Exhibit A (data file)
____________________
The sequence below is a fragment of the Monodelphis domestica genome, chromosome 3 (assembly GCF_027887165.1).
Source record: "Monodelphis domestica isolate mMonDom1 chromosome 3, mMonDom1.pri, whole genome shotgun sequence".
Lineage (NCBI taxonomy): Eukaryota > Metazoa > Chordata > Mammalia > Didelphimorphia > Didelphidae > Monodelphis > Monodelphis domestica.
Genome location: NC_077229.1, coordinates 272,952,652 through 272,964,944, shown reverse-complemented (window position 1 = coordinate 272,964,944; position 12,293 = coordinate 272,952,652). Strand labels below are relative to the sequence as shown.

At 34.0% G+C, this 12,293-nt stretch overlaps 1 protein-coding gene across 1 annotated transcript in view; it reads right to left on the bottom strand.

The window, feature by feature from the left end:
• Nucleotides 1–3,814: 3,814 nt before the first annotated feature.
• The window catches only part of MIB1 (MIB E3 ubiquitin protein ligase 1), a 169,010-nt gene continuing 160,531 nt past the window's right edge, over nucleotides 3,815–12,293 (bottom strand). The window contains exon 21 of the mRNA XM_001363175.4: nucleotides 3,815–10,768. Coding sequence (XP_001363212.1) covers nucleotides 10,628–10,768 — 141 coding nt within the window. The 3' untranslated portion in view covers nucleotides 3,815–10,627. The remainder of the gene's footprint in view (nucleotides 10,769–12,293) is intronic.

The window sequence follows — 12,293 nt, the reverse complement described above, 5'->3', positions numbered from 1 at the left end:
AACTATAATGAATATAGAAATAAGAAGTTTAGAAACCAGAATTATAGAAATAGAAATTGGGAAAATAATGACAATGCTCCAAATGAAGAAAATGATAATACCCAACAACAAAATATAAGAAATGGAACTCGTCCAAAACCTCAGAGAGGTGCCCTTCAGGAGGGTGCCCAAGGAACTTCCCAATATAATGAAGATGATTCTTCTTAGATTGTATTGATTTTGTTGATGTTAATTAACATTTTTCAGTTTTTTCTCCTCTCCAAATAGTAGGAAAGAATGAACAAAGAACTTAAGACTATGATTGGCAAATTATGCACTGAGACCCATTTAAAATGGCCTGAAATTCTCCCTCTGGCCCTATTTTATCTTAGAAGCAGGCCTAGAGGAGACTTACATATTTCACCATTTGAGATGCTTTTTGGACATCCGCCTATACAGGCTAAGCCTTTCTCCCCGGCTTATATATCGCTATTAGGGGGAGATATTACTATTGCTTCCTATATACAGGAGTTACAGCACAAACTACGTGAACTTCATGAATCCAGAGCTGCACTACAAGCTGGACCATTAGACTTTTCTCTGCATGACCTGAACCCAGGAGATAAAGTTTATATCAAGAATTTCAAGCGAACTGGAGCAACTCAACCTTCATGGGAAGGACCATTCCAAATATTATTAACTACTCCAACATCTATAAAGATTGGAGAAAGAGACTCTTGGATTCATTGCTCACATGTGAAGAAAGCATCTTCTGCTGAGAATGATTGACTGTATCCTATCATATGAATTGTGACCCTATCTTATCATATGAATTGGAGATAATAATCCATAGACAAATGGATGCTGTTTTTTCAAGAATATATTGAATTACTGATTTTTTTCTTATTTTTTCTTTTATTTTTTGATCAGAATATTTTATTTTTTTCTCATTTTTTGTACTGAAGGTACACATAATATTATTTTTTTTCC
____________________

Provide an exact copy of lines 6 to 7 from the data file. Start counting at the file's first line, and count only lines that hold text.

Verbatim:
The window, feature by feature from the left end:
• Nucleotides 1–3,814: 3,814 nt before the first annotated feature.